A scanning and escapement arrangement such as those shown in the Dollenmayer cases may be structured in such a fashion that the transducer traces 50 tracks for each inch of longitudinal dimension of the record media. Effectively this gives a track spacing of 0.020 of an inch. In order to achieve such track spacing, the escapement includes a toothed escapement rack having teeth spaced 0.040 of an inch apart and engageable with two pawls in an alternate fashion to give an effective 0.020 inch escapement. While not intended to be limiting in any respect, the usual size of the tabulation kind of card is 7% inches longitudinally by 3% inches across the narrow dimension. With such dimensions, it is possible to trace 300 individual tracks following one another in succession along the longitudinal dimension of the card. For the purposes of the present case, the 300 tracks are further divided into 15 major blocks of 20 tracks each. Accordingly, provision is made, as will subsequently be set forth, for the selection of any one of these 15 blocks of information. Since a record card is maintained in accurate registration throughout its use in the apparatus, the information on the media, both visible and magnetically recorded, is also accurately arranged with respect to the scanning and selecting mechanisms in the equipment. Accordingly, the user of the equipment may refer to the record card when positioned in the equipment and determine a particular block of information by reference to the printed information on the card as, for example, the top card in FIG. 9, thereafter move the transducer by means of a scanning lever in relation to any one of the programmed blocks indicated on the card and know that the transducer will be accurately positioned with respect to such information for scanning purposes.

GENERAL STRUCTURAL CHARACTERISTICS OF APPARATUS FIGS. 1 and 2 represent perspective views of an educational apparatus incorporating the present inventive arrangements.

The apparatus 1 comprises a housing incorporating a number of operational controls and including a card guiding and positioning area 2 for accommodating a record card, such as those shown in FIG. 9. FIG. 2 represents the apparatus when not in use, that is, when no record card is in place. FIG. 1, on the other hand, shows a record card 3 inserted almost all the way into position. When fully inserted, a record card will appear as shown in FIG. 4b. The apparatus has a front removable cover 5 with designations through 14 representative, respectively, of the 15 blocks of information on the record card 3. These numbers, therefore, serve as a guide for the user of the equipment besides the designations on the record media itself such as those on the top record card in FIG. 9. The apparatus includes a scan lever 7 (with a depressible serrated button 8) that is interconnected with the transducer carriage assembly to be discussed in greater detail in connection with FIGS. a through 50, in particular, and that moves along in relation to the block designations 014 as the transducer scans the corresponding areas on the card 3. In a continuous scan type of operation, transducer 10, FIG. 2, will scan in relatively continuous fashion along the length of the inserted card 3 tracing the pattern of FIG. la. with the program capabilities the program capabilities taught herein, the user is able to depress button 8 and release the scanning assembly from the toothed rack previously alluded to and manually move the entire assembly to any desired location along the length of the card. As an example, he may select block 5 and if the scan lever 7 is positioned at block 1 he simply presses button 8 and moves the entire assembly to the right an appropriate distance to relocate the assembly adjacent the number 5. A phasing control I] enables the accurate positioning of transducer 10 in relation to the tracks on card 3 in a known manner.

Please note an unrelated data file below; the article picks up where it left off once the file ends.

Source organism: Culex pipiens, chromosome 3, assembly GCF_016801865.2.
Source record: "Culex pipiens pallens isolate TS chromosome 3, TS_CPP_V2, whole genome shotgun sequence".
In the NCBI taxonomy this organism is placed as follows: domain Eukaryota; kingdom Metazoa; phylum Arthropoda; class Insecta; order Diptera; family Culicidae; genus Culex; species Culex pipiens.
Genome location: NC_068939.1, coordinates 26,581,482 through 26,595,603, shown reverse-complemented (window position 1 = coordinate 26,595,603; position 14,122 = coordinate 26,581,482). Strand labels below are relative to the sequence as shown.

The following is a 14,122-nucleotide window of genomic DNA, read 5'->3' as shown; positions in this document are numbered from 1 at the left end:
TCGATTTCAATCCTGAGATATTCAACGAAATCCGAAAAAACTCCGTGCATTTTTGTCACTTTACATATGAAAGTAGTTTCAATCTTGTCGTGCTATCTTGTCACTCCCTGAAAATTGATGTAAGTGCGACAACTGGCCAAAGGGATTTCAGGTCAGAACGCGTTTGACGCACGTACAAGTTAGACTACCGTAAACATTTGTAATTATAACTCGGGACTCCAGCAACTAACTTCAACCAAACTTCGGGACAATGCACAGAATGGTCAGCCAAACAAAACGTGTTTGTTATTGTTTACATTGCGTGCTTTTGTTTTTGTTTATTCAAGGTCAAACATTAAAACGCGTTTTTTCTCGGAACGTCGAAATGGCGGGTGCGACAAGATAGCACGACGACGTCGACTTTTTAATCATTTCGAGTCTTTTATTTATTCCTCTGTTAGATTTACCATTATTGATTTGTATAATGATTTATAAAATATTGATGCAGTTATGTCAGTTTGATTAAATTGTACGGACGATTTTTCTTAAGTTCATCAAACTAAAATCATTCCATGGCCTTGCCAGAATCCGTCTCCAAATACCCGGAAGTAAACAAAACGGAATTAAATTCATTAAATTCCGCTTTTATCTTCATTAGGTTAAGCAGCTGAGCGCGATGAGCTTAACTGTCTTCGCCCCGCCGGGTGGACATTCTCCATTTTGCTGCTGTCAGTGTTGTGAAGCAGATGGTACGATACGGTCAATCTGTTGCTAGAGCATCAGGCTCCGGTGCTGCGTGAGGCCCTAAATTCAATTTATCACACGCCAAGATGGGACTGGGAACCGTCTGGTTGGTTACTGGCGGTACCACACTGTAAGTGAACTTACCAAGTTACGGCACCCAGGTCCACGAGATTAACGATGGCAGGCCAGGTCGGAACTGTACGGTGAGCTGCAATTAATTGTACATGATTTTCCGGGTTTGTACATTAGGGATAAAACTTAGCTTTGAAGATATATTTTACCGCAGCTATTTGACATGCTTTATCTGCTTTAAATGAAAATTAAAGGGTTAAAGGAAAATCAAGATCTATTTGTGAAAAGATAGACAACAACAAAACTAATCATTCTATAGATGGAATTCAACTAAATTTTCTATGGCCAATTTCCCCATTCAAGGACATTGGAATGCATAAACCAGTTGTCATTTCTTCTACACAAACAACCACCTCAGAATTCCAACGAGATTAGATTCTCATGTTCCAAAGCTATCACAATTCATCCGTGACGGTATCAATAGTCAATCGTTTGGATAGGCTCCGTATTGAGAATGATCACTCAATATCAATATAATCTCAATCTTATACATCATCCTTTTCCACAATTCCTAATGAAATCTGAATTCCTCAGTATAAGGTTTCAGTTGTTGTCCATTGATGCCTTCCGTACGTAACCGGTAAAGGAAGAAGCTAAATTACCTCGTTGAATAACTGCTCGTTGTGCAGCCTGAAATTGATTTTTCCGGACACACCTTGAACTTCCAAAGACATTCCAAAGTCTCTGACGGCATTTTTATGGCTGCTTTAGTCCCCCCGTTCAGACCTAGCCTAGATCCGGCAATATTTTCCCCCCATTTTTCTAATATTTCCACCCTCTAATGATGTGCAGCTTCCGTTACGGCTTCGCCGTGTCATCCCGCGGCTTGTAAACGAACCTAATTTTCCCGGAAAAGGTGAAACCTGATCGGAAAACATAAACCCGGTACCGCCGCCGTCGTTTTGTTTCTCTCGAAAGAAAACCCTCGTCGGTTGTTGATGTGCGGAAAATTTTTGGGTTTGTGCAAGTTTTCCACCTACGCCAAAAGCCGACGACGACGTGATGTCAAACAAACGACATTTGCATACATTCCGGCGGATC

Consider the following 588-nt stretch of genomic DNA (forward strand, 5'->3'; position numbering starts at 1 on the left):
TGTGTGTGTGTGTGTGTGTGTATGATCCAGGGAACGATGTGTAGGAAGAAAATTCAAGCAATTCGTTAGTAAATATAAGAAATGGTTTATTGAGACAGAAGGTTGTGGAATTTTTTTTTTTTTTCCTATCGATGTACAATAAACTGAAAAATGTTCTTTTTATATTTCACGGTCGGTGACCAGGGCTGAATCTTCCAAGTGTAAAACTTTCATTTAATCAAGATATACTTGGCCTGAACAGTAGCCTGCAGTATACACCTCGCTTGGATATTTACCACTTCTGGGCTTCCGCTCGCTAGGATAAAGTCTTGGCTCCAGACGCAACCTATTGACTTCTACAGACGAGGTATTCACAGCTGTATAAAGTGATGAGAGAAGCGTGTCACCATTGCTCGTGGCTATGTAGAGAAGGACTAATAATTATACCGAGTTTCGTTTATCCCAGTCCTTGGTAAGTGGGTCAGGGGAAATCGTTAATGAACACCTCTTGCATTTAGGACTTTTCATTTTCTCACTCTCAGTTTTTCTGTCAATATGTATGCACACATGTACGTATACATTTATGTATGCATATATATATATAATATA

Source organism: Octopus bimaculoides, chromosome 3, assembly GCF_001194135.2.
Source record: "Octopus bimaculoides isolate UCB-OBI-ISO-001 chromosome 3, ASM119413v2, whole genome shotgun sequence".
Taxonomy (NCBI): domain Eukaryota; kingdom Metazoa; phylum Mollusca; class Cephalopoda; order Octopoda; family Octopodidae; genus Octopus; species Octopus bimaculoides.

Mode control knob 13 is movable from a center Stop position to the left to a Listen (Playback) position or to the right to a Record position. The movement from the Stop position to the Listen position or vice versa simply requires pressure on lever 13 in the direction necessary. Movement from the Stop position to the Record position requires depression of lever 13 downwardly and then movement in the direction required. The unit includes a microphone l5 interconnected by cable 16 as shown in FIG. 1. Microphone is stored in a suitable receptacle in front of the unit. Also provided is a volume control 17 for adjusting the signal level during playback and a record level indicator 19 that also serves to indicate the condition of the battery in the unit.

Now referring to FIG. 3, various accessories usable with the apparatus of FIGS. 1 and 2 are illustrated in greater detail. Provided on the right rear lowermost comer of the apparatus are two sets of receptacles for receiving various kinds of jacks designated 20-23 shown in FIG. 3. Provision is made for accommodating several kinds of headsets including headset designed solely for listening or headset 26 designed both for listening and speaking by the user through the transducer 27. Headset 26 is interconnected by wires 23 through jack 22 into the receptacles I32 and 150 indicated in FIG. 3. Jack 22 also carries a Compare button 30, that, when suitably depressed inwardly, switches the apparatus from a listen mode of operation during which the user is able only to listen to signals on an inserted card 3 to a Compare mode of operation during which he is not only able to listen to previously recorded signals on card 3 but is also able to speak into transducer 27 and hear his own voice in a natural way. This provides a desirable degree of association of the student with the recorded signals in language learning applications, as an example. Headset 25 is interconnected by wires 32 and jack 20 with the apparatus into the second receptacle from the front in jack 22 (to the right as viewed in FIG. 3). Start-Stop control of the apparatus, that is, starting and stopping of the scanning action may connected through wires 36 and jack 2] into the fourth and fifth recepta cles shown in FIG. 3. An external power supply 38 is connectable through jack 23 into receptacles 131 positioned on the rear of the unit.